(7934, 'MILLER', 'CLERK',     7782, '1982-01-23', 1300, NULL,   10,'MILLER@acme.com', null);

You now have sample data and are ready to begin exploring YSQL in YugabyteDB.

Explore YugabyteDB

To display the schema of the emp table, enter the following shell meta-command:

yb_demo=# \d emp
                               Table "public.emp"
   Column   |  Type   | Collation | Nullable |             Default
 empno      | integer |           | not null | generated by default as identity
 ename      | text    |           | not null |
 job        | text    |           |          |
 mgr        | integer |           |          |
 hiredate   | date    |           |          |
 sal        | integer |           |          |
 comm       | integer |           |          |
 deptno     | integer |           | not null |
 email      | text    |           |          |
 other_info | jsonb   |           |          |
    "pk_emp" PRIMARY KEY, lsm (empno HASH)
    "emp_email_uk" UNIQUE CONSTRAINT, lsm (email HASH)
Check constraints:
    "emp_email_check" CHECK (email ~ '^[a-zA-Z0-9.!#$%&''*+/=?^_`{|}~-]+@[a-zA-Z0-9](?:[a-zA-Z0-9-]{0,61}[a-zA-Z0-9])?(?:\.[a-zA-Z0-9](?:[a-zA-Z0-9-]{0,61}[a-zA-Z0-9])?)*$'::text)
Foreign-key constraints:
    "fk_deptno" FOREIGN KEY (deptno) REFERENCES dept(deptno)
    "fk_mgr" FOREIGN KEY (mgr) REFERENCES emp(empno)
Referenced by:
    TABLE "emp" CONSTRAINT "fk_mgr" FOREIGN KEY (mgr) REFERENCES emp(empno)

SQL updates

The UPDATE statement can compute a new value and return it without the need to do another query. Using the RETURNING clause returns the new values in the same call.

The following adds 100 to the salaries of all employees who are not managers and shows the new value:

UPDATE emp SET sal=sal+100
    WHERE job != 'MANAGER'
    RETURNING ename,sal AS new_salary;
 ename  | new_salary
 SMITH  |        900
 ADAMS  |       1200
 WARD   |       1350
 KING   |       5100
 FORD   |       3100
 MARTIN |       1350
 JAMES  |       1050
 ALLEN  |       1700
 MILLER |       1400
 SCOTT  |       3100
 TURNER |       1600
(11 rows)


A self-join is a regular join where the table is joined with itself. The following statement matches employees with their manager and filters those that are earning more than their manager.

    manager.ename AS "manager ename",
    manager.sal AS "manager sal"
    emp employee
JOIN emp manager ON
    employee.mgr = manager.empno
ORDER BY employee.sal;
 ename | sal  | manager ename | manager sal
 FORD  | 3100 | JONES         |        2975
 SCOTT | 3100 | JONES         |        2975
(2 rows)

Prepared statements

Use a prepared statement with typed input to prevent SQL injection. A prepared statement declares parameterized SQL.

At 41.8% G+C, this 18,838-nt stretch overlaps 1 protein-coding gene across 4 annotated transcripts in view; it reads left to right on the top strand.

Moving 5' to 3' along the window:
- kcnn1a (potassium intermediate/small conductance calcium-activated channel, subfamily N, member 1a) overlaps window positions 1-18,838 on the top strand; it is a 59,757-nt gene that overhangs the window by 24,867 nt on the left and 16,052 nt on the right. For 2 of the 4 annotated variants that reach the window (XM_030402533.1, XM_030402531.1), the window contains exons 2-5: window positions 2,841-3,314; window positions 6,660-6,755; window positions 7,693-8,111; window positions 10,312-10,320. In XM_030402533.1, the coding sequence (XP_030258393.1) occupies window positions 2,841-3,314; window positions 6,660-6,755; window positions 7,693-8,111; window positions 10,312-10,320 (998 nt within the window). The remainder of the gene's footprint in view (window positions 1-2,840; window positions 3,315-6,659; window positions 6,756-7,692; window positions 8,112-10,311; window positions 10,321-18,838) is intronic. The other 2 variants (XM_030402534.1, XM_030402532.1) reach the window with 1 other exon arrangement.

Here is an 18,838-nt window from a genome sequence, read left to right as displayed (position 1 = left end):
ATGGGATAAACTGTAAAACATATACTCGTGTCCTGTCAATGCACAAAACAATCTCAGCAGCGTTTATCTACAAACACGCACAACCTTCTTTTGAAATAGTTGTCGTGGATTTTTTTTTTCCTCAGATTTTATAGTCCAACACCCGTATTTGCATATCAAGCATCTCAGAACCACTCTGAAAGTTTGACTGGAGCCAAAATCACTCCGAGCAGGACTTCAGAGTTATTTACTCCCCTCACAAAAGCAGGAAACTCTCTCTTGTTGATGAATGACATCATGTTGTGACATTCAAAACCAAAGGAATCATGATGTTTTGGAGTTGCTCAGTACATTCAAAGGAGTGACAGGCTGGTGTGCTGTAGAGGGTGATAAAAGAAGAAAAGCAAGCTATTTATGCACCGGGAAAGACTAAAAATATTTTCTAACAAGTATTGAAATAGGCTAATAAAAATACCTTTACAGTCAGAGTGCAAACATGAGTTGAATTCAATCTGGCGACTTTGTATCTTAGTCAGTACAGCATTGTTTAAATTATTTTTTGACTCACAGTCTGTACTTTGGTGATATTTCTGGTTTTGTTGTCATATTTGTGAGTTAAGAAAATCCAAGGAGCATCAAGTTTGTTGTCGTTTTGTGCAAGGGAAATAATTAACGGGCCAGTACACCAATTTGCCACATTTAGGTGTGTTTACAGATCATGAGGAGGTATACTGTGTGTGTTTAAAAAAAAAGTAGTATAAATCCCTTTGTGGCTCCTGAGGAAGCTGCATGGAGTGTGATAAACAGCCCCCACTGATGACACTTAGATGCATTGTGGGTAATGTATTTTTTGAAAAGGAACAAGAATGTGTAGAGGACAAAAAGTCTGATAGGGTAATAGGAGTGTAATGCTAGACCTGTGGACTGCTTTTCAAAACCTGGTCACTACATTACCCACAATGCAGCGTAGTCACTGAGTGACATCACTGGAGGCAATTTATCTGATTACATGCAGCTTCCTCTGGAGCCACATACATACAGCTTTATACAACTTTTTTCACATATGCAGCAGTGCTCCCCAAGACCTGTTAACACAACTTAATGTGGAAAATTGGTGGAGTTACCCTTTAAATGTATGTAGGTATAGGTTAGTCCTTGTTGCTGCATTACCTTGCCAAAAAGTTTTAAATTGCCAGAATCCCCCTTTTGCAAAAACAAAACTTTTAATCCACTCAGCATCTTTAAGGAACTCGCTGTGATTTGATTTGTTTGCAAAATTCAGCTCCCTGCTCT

1. Prepare the statement employee_salary with a parameterized query. The following prepared statement accepts the input of an employee number as an integer only and displays the name and salary:

    prepare employee_salary(int) AS
        SELECT ename,sal FROM emp WHERE empno=$1;
  2. Use EXECUTE to execute a prepared statement. The following executes the prepared statement for the employee ID 7900:

    EXECUTE employee_salary(7900);
        ename | sal
    JAMES | 1050
    (1 row)
  3. Execute the same prepared statement with another value:

    EXECUTE employee_salary(7902);
    ename | sal
    FORD  | 3100
    (1 row)
  4. A prepared statement stays in the session until it is de-allocated. The following frees the memory used by this statement:

    DEALLOCATE employee_salary;


Use indexes to query table values more efficiently.

  1. Create a table with randomly generated rows. You can use the generate_series() function to generate rows. The following uses generate_series() to create a table with 42 rows and a random value from 1 to 10:

    CREATE TABLE demo AS SELECT generate_series(1,42) num, round(10*random()) val;
    SELECT 42
  2. Create the index demo_val on the demo table. The following statement creates an index on val (hashed for distribution) and num in ascending order:

    CREATE INDEX demo_val ON demo(val,num);
  3. Use ANALYZE to gather optimizer statistics on the table. The query planner chooses the best access path when provided with statistics about the data stored in the table:

    analyze demo;
  4. Query the Top 3 numbers for a specific value:

    SELECT * FROM demo WHERE val=5 ORDER BY num FETCH FIRST 3 ROWS only;
    num | val
      11 |   5
      35 |   5
    (2 rows)
  5. Verify that index is leading to faster query execution using EXPLAIN ANALYZE. When defining an index for a specific access pattern, verify that the index is used. The following shows that an Index Only Scan was used, without the need for an additional Sort operation:

                                                              QUERY PLAN
    -------------------------------------------------------------------------------------------------------------------------    --
     Limit  (cost=0.00..3.19 rows=3 width=12) (actual time=1.757..1.765 rows=3 loops=1)
       ->  Index Only Scan using demo_val on demo  (cost=0.00..4.47 rows=4 width=12) (actual time=1.754..1.758 rows=3     loops=1)
             Index Cond: (val = '5'::double precision)
             Heap Fetches: 0